Call:  cr-r-r-ruck 

Flight Call:  Kaw 

Fun Facts (there are a lot of them for the raven):

  • A flock of ravens is called an “unkindness”.
  • Ravens have been described as playful, as an active learning strategy. 
  • They are known to recognize different individuals – both ravens and humans.
  • Juvenile ravens have been observed sliding down snowbanks and rolling in fresh snow, apparently just for fun.
  • Ravens seem to play in the air as well – flying loops, executing rolls, dive-bombing each other.
  • Edgar Allan Poe made the raven famous as a symbol of death.  The raven is a theme in much of Native American mythology. Alaska Natives; Tlingit, Haida, Tsimshian, BellaBella, and Kwakiutl all viewed the raven as the creator of the world and bringer of daylight. The raven is also important in the creation of myths by the Eskimo. The myths of the raven remain a significant social and religious component of Alaska culture.
  • Legend has it that if ravens leave the Tower of London the British Kingdom will fall. 
  • They were once slaughtered as pests (okay not such a “fun” fact). 
  • World’s largest perching bird.
  • North America’s largest songbird.
  • Juveniles do not breed until 3-4 years of age and will often help with feeding the subsequent young of their natal parents.

Conservation Status:  Ravens disappeared from much of the East and Midwest before 1900. In recent decades they have been expanding their range again, especially in the northeast, spreading south into formerly occupied areas.

The International Union of Conservation of Nature lists the Common Raven as a species of Least Concern – trend increasing.  The raven does not appear on the Alaska Audubon’s Alaska Watchlist 2017.  There is an estimated 7.7 million Common Ravens.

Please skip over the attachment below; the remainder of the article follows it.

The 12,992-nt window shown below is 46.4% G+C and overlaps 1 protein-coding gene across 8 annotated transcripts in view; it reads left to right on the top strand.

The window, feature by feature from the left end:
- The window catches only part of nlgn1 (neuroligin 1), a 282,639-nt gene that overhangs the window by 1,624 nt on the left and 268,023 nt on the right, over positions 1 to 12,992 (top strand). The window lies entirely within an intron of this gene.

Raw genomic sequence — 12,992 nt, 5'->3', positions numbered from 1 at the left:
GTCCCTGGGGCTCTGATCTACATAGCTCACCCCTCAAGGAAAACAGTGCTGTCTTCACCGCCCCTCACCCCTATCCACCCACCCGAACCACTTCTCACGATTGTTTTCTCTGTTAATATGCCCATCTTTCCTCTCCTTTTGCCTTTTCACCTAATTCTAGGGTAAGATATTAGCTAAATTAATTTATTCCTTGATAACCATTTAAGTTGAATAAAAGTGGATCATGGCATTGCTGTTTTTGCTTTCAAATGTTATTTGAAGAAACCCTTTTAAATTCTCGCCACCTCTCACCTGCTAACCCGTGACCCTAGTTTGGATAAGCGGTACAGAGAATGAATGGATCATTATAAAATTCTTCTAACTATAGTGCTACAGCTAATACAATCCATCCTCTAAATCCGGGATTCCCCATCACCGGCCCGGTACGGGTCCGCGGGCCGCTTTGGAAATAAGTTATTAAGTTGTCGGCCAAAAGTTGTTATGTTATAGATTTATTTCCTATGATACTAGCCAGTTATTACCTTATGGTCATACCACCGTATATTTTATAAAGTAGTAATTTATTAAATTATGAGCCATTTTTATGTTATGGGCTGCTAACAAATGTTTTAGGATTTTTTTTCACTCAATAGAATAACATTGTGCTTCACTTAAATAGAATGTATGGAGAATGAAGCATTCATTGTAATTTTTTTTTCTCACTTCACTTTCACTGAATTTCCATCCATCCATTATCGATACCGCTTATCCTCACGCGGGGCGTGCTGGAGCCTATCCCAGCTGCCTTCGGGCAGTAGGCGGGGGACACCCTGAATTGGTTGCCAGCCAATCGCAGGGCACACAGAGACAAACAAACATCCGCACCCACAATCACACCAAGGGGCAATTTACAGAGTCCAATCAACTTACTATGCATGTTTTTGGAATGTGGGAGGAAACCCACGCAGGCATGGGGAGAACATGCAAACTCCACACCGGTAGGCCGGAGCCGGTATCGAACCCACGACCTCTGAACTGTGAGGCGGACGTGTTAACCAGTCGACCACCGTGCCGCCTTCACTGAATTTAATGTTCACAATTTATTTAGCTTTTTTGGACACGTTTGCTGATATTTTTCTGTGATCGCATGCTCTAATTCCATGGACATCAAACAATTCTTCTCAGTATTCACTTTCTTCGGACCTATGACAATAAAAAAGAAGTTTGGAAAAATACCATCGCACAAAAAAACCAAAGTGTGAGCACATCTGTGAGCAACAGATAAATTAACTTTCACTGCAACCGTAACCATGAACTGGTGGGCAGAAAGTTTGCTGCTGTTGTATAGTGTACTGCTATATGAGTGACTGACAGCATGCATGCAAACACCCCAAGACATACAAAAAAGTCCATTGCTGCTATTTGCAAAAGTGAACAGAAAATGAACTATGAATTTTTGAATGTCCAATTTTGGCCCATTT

Other Raven Species in Alaska: There are no other raven species in Alaska, but other members of the corvid family here include the Northwestern Crow, Steller’s Jay, Gray Jay, and Black-billed Magpie. 

For more information:  The Common Raven has been researched extensively.  Several good books include:

  • Ravens in Winter, by Bernd Heinrich
  • Mind of the Raven by Bernd Heinrich
  • In the Company of Crows and Ravens by John M. Marzluff and Tony Angell

The National Audubon Society has a great video on ravens singing to their mates.  Check it out at:

Sources of Information:

Alaska Department of Fish and Game.  Downloaded on 11 August 2018 at

American Bird Conservancy.   Downloaded on 11 August 2018 at

Arnold B. van den Berg/Macaulay Library at the Cornell Lab

Cornell Lab of Ornithology.  All About Birds: Common Raven.  Downloaded on 16 May 2018

Marzluff, John M. and Tony Angell. 2005.  In the Company of Crows and Ravens. Yale University.

National Audubon, Guide to Birds of North America.  Downloaded on 11 April 2018.

National Georgraphic Society.   Downloaded on 11 August 2018 at:

The IUCN Red List of Threatened Species. Version 2017-3. <>. Downloaded on 16 May 2018.

Sibley, David Allen. 2001. The Sibley Guide to Bird Life and Behavior. Alfred A. Knopf. New York.

Warnock, N. 2017. The Alaska WatchList 2017. Audubon Alaska, Anchorage, AK 99501.  Downloaded on 11 April 2018.

William W.H. Gunn//Macaulay Library at the Cornell Lab

It’s A Great Day to Bird

Bird Rhythms – August 2018

Our August Bird Rhythms presentation on KBBI features the Marbled Murrelet – our Bird of the Month, plus what to do if you find a bird with a deformed beak or an injured bird (see our “Home” page for who to contact).  The presentation also addresses what to do for our safety as we live in bear country – alternatives to feeding birds year-round.